Colorado Assessing its Sports Betting Options

Colorado’s Department of Revenue is assessing the sports betting options that are available to the state. The department has released a new item of public policy information to the public in document form.

The document discusses the different options for the make-up of the sector and what its management could look like. It also discusses how there would be a statutory amendment, rather than a constitutional one, which will allow the legal framework to be brought in.

This was a previous sticking point for those looking to introduce sports betting in the state.

Tradition of Colorado gambling

Colorado certainly has a winding history with regards to gambling. It was a popular destination for immigrants when they were heading west throughout the 19th century, and they brought with them many different games to the region.

The first casino in the United States was the Brown Saloon in Colorado, which opened its doors in 1822. It was in ideal location on the borders connecting Colorado with Utah and Wyoming.

Casino gambling officially became legal in 1991,and only in certain historic towns in the state – Black Hawk, Cripple Creek and Central City. The state lottery did not open until 1993.

There are also restrictions in place on gambling activities in the casinos. The original rules have been loosened somewhat in recent times, with the maximum wager per bet being increased to $100 from $5.

The curfew of 2am has been completely lifted. Nowadays, casinos can open their doors around the clock if they wish to do so.

A number of tribes in the state operate their own casinos as a result of the state compacts made in 1995.

Progress of sports betting to date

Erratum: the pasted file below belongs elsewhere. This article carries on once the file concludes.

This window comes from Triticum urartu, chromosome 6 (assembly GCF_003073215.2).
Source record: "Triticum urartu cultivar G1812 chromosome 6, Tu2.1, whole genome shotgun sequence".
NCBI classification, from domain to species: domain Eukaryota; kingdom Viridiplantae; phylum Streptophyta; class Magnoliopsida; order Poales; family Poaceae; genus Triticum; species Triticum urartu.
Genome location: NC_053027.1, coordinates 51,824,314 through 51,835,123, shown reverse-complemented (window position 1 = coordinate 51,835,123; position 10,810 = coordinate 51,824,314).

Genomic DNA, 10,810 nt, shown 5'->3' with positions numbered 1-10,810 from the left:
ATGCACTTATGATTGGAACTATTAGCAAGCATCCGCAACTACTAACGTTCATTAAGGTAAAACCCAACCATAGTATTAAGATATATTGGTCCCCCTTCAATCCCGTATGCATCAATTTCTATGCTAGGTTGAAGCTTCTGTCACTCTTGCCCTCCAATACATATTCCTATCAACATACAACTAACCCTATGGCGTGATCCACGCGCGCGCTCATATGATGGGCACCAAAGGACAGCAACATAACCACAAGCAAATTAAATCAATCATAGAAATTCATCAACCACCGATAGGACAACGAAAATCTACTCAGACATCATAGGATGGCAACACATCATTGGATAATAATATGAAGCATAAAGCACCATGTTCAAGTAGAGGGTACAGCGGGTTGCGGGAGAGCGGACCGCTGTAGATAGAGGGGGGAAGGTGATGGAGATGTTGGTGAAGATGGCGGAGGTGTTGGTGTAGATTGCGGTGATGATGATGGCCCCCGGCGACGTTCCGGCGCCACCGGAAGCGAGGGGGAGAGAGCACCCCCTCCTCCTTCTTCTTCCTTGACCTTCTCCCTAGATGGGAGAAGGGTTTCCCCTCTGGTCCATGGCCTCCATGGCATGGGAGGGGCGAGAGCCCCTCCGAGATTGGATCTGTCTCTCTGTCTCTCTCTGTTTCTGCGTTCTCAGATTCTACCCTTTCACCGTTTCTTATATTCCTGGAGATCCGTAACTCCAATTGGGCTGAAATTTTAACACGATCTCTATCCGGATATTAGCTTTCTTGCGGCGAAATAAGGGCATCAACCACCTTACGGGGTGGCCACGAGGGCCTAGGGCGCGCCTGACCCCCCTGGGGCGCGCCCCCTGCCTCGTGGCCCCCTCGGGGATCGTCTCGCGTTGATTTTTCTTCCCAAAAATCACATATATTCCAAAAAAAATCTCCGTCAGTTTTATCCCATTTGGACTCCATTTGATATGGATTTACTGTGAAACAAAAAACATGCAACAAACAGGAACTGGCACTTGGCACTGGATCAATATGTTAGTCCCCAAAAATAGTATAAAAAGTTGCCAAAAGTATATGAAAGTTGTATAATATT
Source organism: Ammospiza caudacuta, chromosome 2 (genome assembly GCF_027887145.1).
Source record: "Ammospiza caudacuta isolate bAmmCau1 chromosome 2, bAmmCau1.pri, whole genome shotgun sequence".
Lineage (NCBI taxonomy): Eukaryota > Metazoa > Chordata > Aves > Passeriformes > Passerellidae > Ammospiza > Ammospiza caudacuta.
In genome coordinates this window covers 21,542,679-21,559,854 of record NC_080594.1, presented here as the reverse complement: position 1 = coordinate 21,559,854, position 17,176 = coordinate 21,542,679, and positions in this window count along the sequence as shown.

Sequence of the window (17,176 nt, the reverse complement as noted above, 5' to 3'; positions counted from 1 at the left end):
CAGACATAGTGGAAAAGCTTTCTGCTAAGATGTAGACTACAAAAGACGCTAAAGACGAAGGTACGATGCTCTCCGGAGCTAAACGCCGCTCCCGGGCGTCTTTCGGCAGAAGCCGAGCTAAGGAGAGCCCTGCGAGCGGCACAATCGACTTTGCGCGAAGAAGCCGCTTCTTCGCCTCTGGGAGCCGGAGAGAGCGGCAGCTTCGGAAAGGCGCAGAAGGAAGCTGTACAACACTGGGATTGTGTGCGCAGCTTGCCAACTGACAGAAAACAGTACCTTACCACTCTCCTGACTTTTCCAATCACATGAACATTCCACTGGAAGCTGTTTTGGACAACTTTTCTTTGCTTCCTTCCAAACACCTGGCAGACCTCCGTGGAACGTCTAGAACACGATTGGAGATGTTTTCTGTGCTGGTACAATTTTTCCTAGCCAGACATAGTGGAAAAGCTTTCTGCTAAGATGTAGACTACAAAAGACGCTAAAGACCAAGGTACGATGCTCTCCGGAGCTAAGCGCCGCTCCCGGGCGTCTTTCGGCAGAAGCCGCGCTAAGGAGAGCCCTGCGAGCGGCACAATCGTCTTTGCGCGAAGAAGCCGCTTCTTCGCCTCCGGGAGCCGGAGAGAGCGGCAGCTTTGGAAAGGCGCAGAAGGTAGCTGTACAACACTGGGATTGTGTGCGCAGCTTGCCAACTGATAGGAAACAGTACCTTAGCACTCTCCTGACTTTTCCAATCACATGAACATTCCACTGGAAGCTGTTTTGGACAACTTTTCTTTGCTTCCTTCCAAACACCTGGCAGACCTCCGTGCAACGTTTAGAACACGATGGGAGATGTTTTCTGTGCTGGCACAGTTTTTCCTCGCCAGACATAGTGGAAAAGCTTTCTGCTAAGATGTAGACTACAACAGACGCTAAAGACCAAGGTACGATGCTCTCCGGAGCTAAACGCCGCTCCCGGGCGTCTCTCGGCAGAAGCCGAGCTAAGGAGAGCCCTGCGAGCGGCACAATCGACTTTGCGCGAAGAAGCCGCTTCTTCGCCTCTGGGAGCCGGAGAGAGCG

Colorado is often seen as being a very progressive state when it comes to legalization of various matters. A number of sports betting bills have been put forward in recent times; the main sticking point has been what legal implementation would look like.

Currently, as per the state’s criminal code, sports betting is illegal and thus not part of the state’s constitution. It will be the legislature rather than the public who will have the final say on the outcome of any given bill on the issue.

For those in favor of widening the gambling laws, it is ideal from their viewpoint that the public would not be allowed to vote on the issue. The Colorado public has historically voted against other measures to expand gambling in the state.

Many different such proposals over the years have met defeat from the public. However, other existing issues still stand in the way of a successful bill and progress is expected to be long drawn out.

Constituents will be making their views known to their assembly members who represent their interests. In addition, much of the state infrastructures need updating, which the money derived from sports betting taxes could go towards.

Most recent developments

As per the Department of Revenue’s document on the sports betting issue, there are still many points up for discussion.

The department says: “Within DOR there are four options for organizational management and oversight of the Colorado sports betting industry: incorporate sports betting under the enforcement and regulatory duties of the Division of Racing; the Division of Gaming; the Colorado Lottery; or create an entirely new division dedicated to the regulation of sports betting.”

Each of these options would entail a mobile part, as well as a licensing section to help the regulators. There would need to be a consensus among each of the divisions and respective industries for successful implementation.

With regards to taxing sports betting, the department is proposing a rate of somewhere between 6.5% and 16%, either upon the adjusted gross proceeds or upon the net revenue. They note that if the tax rate is set too high, there is a risk of driving players away and into the arms of the black market.

Funds deriving from these taxes would go towards education or transportation in the state.

There will be a limit on the mobile licenses for gaming business license holders and for those with Class B racetrack licenses. All of the respective servers need to be in Colorado and player accounts have to be opened initially inside of one of the physical facilities in the region.

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